March 4, 2009
Jane Goodall Responds to Undercover Chimpanzee Investigation
Renowned chimpanzee expert Dr. Jane Goodall has issued a statement regarding the undercover investigation by The Humane Society of the United states into primate abuse at Louisisana-based laboratory New Iberia Research Center.
Goodall's statement reads:
For almost 50 years I have been observing the behavior of chimpanzees, our closest living relatives. During these years I and my team have spent thousands of hours recording chimpanzee behavior. We have built up case studies of individual chimpanzees and of families—there are close, supportive and affectionate bonds that persist between family members, often throughout life.
The nonverbal communication patterns of posture and touch are similar to ours: They kiss, embrace, pat one another, swagger, wave their fists, tickle and laugh. They have a sense of humor and a sense of self. Youngsters who lose their mothers may show signs of depression comparable to those of a socially deprived human child. Almost everyone who has worked with chimpanzees living in a friendly environment will agree that they (and many other animals) have emotions similar to those we call happiness, sadness, fear, despair, anger and so on. They can anticipate pleasant or unpleasant events and know mental as well as physical suffering.
"... in no lab I have visited have I seen so many chimpanzees exhibit such intense fear."
In captivity they can be taught 400 or more of the signs of American Sign Language (ASL), and they can also perform complex tasks using touch pads on computers. Some of them love to paint, and those that have learnt ASL may spontaneously label their paintings.
It is clear that chimpanzees in the wild (and in many captive groups) lead rich and complex social lives, have a high degree of intelligence and experience emotions that are sometimes much like ours. It is against this background of knowledge that I viewed a series of video clips of chimpanzees in a medical research laboratory. It is my understanding that this is a large facility in Louisiana.
I received the video clips from the Humane Society of the United States on 23 February 2009. I have watched and listened to the material twice. The conditions in which the chimpanzees are confined are grim. There are metal cages with no bedding and no enrichment activities for the chimpanzees visible. Particularly shocking, to me, was a clip showing infant chimpanzees in diapers, clinging to each other, in utterly bleak, sterile conditions. This is likely to lead to behavioral abnormalities. The cages of the adults were small and absolutely bare.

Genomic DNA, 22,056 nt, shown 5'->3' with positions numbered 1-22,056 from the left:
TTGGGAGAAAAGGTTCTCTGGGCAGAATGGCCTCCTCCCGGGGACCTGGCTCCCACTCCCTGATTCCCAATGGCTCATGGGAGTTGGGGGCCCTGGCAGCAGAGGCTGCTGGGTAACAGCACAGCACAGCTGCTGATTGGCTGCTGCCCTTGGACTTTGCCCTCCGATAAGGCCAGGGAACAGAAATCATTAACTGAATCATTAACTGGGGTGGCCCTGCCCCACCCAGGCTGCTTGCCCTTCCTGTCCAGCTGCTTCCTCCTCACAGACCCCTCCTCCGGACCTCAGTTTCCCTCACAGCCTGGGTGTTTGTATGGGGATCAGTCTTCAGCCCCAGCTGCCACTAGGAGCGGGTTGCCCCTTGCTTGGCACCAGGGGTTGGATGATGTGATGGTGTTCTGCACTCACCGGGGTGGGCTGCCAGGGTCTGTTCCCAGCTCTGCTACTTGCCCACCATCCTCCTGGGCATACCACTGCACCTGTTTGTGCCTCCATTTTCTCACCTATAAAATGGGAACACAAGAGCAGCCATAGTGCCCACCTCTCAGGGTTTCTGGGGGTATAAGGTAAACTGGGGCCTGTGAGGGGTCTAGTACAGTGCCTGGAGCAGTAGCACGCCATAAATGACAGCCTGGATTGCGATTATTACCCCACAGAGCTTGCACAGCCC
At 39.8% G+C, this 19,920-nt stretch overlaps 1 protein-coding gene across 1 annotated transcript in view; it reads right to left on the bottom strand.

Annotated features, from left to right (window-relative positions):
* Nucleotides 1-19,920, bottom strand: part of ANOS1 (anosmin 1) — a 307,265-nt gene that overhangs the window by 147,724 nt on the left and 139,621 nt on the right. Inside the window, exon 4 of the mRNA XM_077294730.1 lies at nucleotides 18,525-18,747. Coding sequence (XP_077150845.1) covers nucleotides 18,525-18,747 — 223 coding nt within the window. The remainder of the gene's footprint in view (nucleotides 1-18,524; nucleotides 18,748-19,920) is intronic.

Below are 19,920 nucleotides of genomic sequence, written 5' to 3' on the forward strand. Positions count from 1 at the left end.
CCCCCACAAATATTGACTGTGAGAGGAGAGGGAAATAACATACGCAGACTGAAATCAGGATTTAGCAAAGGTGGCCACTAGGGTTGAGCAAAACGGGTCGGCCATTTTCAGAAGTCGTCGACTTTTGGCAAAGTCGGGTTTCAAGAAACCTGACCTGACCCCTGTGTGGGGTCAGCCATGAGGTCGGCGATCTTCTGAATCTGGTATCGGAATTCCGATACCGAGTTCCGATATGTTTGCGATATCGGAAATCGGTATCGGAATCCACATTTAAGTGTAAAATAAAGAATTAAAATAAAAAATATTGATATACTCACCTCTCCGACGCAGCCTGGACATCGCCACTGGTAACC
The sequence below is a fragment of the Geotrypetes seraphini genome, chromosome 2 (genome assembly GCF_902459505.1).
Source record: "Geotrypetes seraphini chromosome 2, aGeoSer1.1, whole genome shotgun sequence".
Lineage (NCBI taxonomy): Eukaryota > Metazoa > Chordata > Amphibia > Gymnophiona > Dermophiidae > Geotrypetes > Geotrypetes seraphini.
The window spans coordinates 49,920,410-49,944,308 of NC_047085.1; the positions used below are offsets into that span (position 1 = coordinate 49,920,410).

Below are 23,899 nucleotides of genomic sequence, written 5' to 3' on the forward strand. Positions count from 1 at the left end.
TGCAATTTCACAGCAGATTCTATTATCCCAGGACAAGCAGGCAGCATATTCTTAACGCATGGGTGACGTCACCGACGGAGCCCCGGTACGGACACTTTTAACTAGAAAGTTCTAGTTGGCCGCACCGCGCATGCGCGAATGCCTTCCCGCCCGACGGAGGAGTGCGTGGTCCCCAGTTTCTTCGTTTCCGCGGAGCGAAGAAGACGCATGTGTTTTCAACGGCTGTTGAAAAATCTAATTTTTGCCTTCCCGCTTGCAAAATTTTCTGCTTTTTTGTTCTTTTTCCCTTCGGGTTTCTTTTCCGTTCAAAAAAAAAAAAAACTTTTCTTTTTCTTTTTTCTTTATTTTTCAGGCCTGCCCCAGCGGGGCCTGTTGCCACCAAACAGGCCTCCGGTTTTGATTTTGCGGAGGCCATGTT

There was, so far as I could see, only one shelf on which a chimpanzee could sit—possibly this was metal also. I could not see. The chimpanzees exhibited a variety of stereotypic stress behaviors, such as rocking, swaying, moving from side to side, and repetitiously banging on the mesh of the cage, the walls or the ceiling. I watched as white-coated staff, with gloves and masks, showed adult chimpanzees syringes and demanded that they approach for an injection. When this did not happen, a capture gun was used. The sight of the gun caused an outburst of loud screaming and frenzied movement around the cage. When the gun was used, and contact made, the screaming reached frenzy point.
Many clips showed chimpanzees being gradually confined in a smaller and smaller space, as a squeeze partition was moved, forcing the subjects to approach the white-coated figure with a syringe. This procedure caused extreme panic. I have visited a number of medical research laboratories since 1986: SEMA (now Bioqual) in Rockville, Maryland, and South West in Texas, USA. And LEMSIP US, Immuno in Austria, and the E.U. lab in the Netherlands (all of which are now closed).
The cages in SEMA, LEMSIP and Immuno were smaller than those I saw in the video clips. But in no lab I have visited have I seen so many chimpanzees exhibit such intense fear. The screaming I heard when chimpanzees were being forced to move toward the dreaded needle in their squeeze cages was, for me, absolutely horrifying. There were many clips of sedated chimpanzees falling from their perches. Some effort was made to break their fall; in one clip a white-coated man reached in with one arm. It is hard to see that this could be very effective, considering the weight of an adult chimp and the fact that the white-coated man only had his arm through an almost-closed door. So far as I could tell, the chimpanzees very definitely fell heavily in most instances. There was no bedding provided to break the fall.
Finally, the attitude of the white-coated men was so very far from caring. I did not see any chimpanzee being given a reward–not even a kind or encouraging word. One man put an orange outside the cage where, of course, it could not be reached by the chimpanzee who, in a depressed rather than angry state, rocked from side to side. The loud voices when a chimpanzee was waking from anesthesia were clearly very distressing to the ape, who screamed each time he heard the voice. No attempt to comfort him was made. Instead, in this instance as in all others I saw in the clips, I noticed a lack of concern for the psychological welfare of the chimpanzees. Indeed, it did not appear, from what I saw on the video clips, that there was any attempt to establish rapport with the chimpanzees, except when one man was moving his fingers against the wire looking in at the chimpanzee silently.
Thus, from a psychological as well as a social perspective, the conditions of the chimpanzees in the video clips were not appropriate. Congress passed a bill that called on those responsible for the care of captive chimpanzees to address their psychological welfare. There was no evidence that I saw that this requirement is addressed in this lab.
The above is my considered, professional opinion.
Jane Goodall, Ph.D., DBE
Founder, the Jane Goodall Institute & UN Messenger of Peace